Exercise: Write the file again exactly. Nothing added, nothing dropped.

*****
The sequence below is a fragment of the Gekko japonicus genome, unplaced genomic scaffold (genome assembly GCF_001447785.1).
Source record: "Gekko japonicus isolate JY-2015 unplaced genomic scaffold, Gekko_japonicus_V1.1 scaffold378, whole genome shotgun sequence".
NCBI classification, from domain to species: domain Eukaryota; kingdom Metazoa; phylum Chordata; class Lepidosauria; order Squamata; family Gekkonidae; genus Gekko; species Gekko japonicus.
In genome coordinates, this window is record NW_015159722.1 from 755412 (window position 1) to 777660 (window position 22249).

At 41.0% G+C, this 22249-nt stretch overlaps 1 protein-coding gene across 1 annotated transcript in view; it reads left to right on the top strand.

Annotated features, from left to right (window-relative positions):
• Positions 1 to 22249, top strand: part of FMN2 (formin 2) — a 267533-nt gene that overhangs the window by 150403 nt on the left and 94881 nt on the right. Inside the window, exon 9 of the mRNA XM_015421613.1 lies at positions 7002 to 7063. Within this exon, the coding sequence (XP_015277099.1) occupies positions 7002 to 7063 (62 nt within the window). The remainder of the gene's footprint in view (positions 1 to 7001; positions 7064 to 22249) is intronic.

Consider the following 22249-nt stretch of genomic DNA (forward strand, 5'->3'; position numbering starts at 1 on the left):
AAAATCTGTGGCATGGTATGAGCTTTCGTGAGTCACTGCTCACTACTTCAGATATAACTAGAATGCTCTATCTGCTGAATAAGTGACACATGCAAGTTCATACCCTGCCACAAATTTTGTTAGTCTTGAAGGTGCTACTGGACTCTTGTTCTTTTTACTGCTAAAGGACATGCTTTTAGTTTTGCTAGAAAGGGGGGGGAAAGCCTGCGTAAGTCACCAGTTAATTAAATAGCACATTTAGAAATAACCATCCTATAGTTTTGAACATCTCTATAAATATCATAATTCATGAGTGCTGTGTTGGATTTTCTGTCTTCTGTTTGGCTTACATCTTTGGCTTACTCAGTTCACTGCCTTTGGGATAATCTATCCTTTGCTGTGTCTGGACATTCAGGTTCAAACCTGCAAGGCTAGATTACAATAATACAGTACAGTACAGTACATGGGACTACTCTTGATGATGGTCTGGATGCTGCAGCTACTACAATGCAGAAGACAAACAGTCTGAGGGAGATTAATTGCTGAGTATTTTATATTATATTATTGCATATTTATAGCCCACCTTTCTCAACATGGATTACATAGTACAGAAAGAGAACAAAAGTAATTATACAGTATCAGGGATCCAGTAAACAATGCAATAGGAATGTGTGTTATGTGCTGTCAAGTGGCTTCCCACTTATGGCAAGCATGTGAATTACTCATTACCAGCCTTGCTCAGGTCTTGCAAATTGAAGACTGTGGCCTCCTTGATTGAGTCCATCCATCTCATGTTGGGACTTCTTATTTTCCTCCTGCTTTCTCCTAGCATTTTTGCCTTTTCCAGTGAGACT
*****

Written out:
The sequence below is a fragment of the Gekko japonicus genome, unplaced genomic scaffold (genome assembly GCF_001447785.1).
Source record: "Gekko japonicus isolate JY-2015 unplaced genomic scaffold, Gekko_japonicus_V1.1 scaffold378, whole genome shotgun sequence".
NCBI classification, from domain to species: domain Eukaryota; kingdom Metazoa; phylum Chordata; class Lepidosauria; order Squamata; family Gekkonidae; genus Gekko; species Gekko japonicus.
In genome coordinates, this window is record NW_015159722.1 from 755412 (window position 1) to 777660 (window position 22249).

At 41.0% G+C, this 22249-nt stretch overlaps 1 protein-coding gene across 1 annotated transcript in view; it reads left to right on the top strand.

Annotated features, from left to right (window-relative positions):
• Positions 1 to 22249, top strand: part of FMN2 (formin 2) — a 267533-nt gene that overhangs the window by 150403 nt on the left and 94881 nt on the right. Inside the window, exon 9 of the mRNA XM_015421613.1 lies at positions 7002 to 7063. Within this exon, the coding sequence (XP_015277099.1) occupies positions 7002 to 7063 (62 nt within the window). The remainder of the gene's footprint in view (positions 1 to 7001; positions 7064 to 22249) is intronic.

Consider the following 22249-nt stretch of genomic DNA (forward strand, 5'->3'; position numbering starts at 1 on the left):
AAAATCTGTGGCATGGTATGAGCTTTCGTGAGTCACTGCTCACTACTTCAGATATAACTAGAATGCTCTATCTGCTGAATAAGTGACACATGCAAGTTCATACCCTGCCACAAATTTTGTTAGTCTTGAAGGTGCTACTGGACTCTTGTTCTTTTTACTGCTAAAGGACATGCTTTTAGTTTTGCTAGAAAGGGGGGGGAAAGCCTGCGTAAGTCACCAGTTAATTAAATAGCACATTTAGAAATAACCATCCTATAGTTTTGAACATCTCTATAAATATCATAATTCATGAGTGCTGTGTTGGATTTTCTGTCTTCTGTTTGGCTTACATCTTTGGCTTACTCAGTTCACTGCCTTTGGGATAATCTATCCTTTGCTGTGTCTGGACATTCAGGTTCAAACCTGCAAGGCTAGATTACAATAATACAGTACAGTACAGTACATGGGACTACTCTTGATGATGGTCTGGATGCTGCAGCTACTACAATGCAGAAGACAAACAGTCTGAGGGAGATTAATTGCTGAGTATTTTATATTATATTATTGCATATTTATAGCCCACCTTTCTCAACATGGATTACATAGTACAGAAAGAGAACAAAAGTAATTATACAGTATCAGGGATCCAGTAAACAATGCAATAGGAATGTGTGTTATGTGCTGTCAAGTGGCTTCCCACTTATGGCAAGCATGTGAATTACTCATTACCAGCCTTGCTCAGGTCTTGCAAATTGAAGACTGTGGCCTCCTTGATTGAGTCCATCCATCTCATGTTGGGACTTCTTATTTTCCTCCTGCTTTCTCCTAGCATTTTTGCCTTTTCCAGTGAGACT